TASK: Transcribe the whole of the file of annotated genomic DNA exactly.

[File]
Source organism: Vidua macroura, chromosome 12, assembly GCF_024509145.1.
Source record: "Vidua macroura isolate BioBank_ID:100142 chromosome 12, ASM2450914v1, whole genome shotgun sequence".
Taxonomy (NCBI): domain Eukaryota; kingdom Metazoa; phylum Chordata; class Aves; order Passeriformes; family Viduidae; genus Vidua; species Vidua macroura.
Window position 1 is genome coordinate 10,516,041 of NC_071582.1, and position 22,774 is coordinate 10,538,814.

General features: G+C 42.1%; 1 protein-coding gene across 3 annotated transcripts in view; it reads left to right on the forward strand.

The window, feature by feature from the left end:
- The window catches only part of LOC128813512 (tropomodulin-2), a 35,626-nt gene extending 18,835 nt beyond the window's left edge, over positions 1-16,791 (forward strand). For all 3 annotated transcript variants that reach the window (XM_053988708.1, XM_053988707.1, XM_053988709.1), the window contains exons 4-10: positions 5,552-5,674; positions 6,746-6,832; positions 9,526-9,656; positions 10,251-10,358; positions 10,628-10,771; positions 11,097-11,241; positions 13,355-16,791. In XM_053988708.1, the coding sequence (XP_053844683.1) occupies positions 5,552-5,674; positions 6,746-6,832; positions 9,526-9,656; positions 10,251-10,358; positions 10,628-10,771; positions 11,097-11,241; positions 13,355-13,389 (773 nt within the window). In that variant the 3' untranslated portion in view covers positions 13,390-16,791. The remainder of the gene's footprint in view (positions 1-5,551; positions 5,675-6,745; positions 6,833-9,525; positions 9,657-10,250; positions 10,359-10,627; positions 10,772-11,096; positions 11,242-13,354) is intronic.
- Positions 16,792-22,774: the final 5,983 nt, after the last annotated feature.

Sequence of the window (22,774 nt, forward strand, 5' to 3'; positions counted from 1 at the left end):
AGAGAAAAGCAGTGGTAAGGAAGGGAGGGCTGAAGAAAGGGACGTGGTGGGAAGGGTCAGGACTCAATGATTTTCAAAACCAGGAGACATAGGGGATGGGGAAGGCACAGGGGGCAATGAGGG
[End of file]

Source organism: Vidua macroura, chromosome 12, assembly GCF_024509145.1.
Source record: "Vidua macroura isolate BioBank_ID:100142 chromosome 12, ASM2450914v1, whole genome shotgun sequence".
Taxonomy (NCBI): domain Eukaryota; kingdom Metazoa; phylum Chordata; class Aves; order Passeriformes; family Viduidae; genus Vidua; species Vidua macroura.
Window position 1 is genome coordinate 10,516,041 of NC_071582.1, and position 22,774 is coordinate 10,538,814.

General features: G+C 42.1%; 1 protein-coding gene across 3 annotated transcripts in view; it reads left to right on the forward strand.

The window, feature by feature from the left end:
- The window catches only part of LOC128813512 (tropomodulin-2), a 35,626-nt gene extending 18,835 nt beyond the window's left edge, over positions 1-16,791 (forward strand). For all 3 annotated transcript variants that reach the window (XM_053988708.1, XM_053988707.1, XM_053988709.1), the window contains exons 4-10: positions 5,552-5,674; positions 6,746-6,832; positions 9,526-9,656; positions 10,251-10,358; positions 10,628-10,771; positions 11,097-11,241; positions 13,355-16,791. In XM_053988708.1, the coding sequence (XP_053844683.1) occupies positions 5,552-5,674; positions 6,746-6,832; positions 9,526-9,656; positions 10,251-10,358; positions 10,628-10,771; positions 11,097-11,241; positions 13,355-13,389 (773 nt within the window). In that variant the 3' untranslated portion in view covers positions 13,390-16,791. The remainder of the gene's footprint in view (positions 1-5,551; positions 5,675-6,745; positions 6,833-9,525; positions 9,657-10,250; positions 10,359-10,627; positions 10,772-11,096; positions 11,242-13,354) is intronic.
- Positions 16,792-22,774: the final 5,983 nt, after the last annotated feature.

Sequence of the window (22,774 nt, forward strand, 5' to 3'; positions counted from 1 at the left end):
AGAGAAAAGCAGTGGTAAGGAAGGGAGGGCTGAAGAAAGGGACGTGGTGGGAAGGGTCAGGACTCAATGATTTTCAAAACCAGGAGACATAGGGGATGGGGAAGGCACAGGGGGCAATGAGGG